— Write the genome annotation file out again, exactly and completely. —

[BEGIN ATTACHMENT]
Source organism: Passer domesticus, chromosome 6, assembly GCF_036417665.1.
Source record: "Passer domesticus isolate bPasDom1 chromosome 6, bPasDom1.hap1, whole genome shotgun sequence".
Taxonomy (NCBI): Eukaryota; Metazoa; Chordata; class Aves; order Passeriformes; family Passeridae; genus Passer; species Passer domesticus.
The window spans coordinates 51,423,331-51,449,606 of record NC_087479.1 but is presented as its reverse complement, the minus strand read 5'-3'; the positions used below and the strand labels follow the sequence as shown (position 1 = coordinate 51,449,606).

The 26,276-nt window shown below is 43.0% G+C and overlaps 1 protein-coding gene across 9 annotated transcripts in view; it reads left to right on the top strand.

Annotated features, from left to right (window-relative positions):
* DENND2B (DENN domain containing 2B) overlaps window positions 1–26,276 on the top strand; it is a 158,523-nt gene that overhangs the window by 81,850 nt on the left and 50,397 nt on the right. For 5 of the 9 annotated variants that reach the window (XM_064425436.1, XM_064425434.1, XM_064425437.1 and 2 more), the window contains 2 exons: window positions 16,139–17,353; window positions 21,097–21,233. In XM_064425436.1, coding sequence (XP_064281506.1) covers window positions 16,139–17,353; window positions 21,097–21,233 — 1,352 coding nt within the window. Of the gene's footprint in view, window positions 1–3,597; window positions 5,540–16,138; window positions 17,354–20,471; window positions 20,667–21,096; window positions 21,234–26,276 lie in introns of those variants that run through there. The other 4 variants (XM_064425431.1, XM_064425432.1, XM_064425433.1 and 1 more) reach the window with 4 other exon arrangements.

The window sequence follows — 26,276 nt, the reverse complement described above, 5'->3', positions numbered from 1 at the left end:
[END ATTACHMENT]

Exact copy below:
Source organism: Passer domesticus, chromosome 6, assembly GCF_036417665.1.
Source record: "Passer domesticus isolate bPasDom1 chromosome 6, bPasDom1.hap1, whole genome shotgun sequence".
Taxonomy (NCBI): Eukaryota; Metazoa; Chordata; class Aves; order Passeriformes; family Passeridae; genus Passer; species Passer domesticus.
The window spans coordinates 51,423,331-51,449,606 of record NC_087479.1 but is presented as its reverse complement, the minus strand read 5'-3'; the positions used below and the strand labels follow the sequence as shown (position 1 = coordinate 51,449,606).

The 26,276-nt window shown below is 43.0% G+C and overlaps 1 protein-coding gene across 9 annotated transcripts in view; it reads left to right on the top strand.

Annotated features, from left to right (window-relative positions):
* DENND2B (DENN domain containing 2B) overlaps window positions 1–26,276 on the top strand; it is a 158,523-nt gene that overhangs the window by 81,850 nt on the left and 50,397 nt on the right. For 5 of the 9 annotated variants that reach the window (XM_064425436.1, XM_064425434.1, XM_064425437.1 and 2 more), the window contains 2 exons: window positions 16,139–17,353; window positions 21,097–21,233. In XM_064425436.1, coding sequence (XP_064281506.1) covers window positions 16,139–17,353; window positions 21,097–21,233 — 1,352 coding nt within the window. Of the gene's footprint in view, window positions 1–3,597; window positions 5,540–16,138; window positions 17,354–20,471; window positions 20,667–21,096; window positions 21,234–26,276 lie in introns of those variants that run through there. The other 4 variants (XM_064425431.1, XM_064425432.1, XM_064425433.1 and 1 more) reach the window with 4 other exon arrangements.

The window sequence follows — 26,276 nt, the reverse complement described above, 5'->3', positions numbered from 1 at the left end: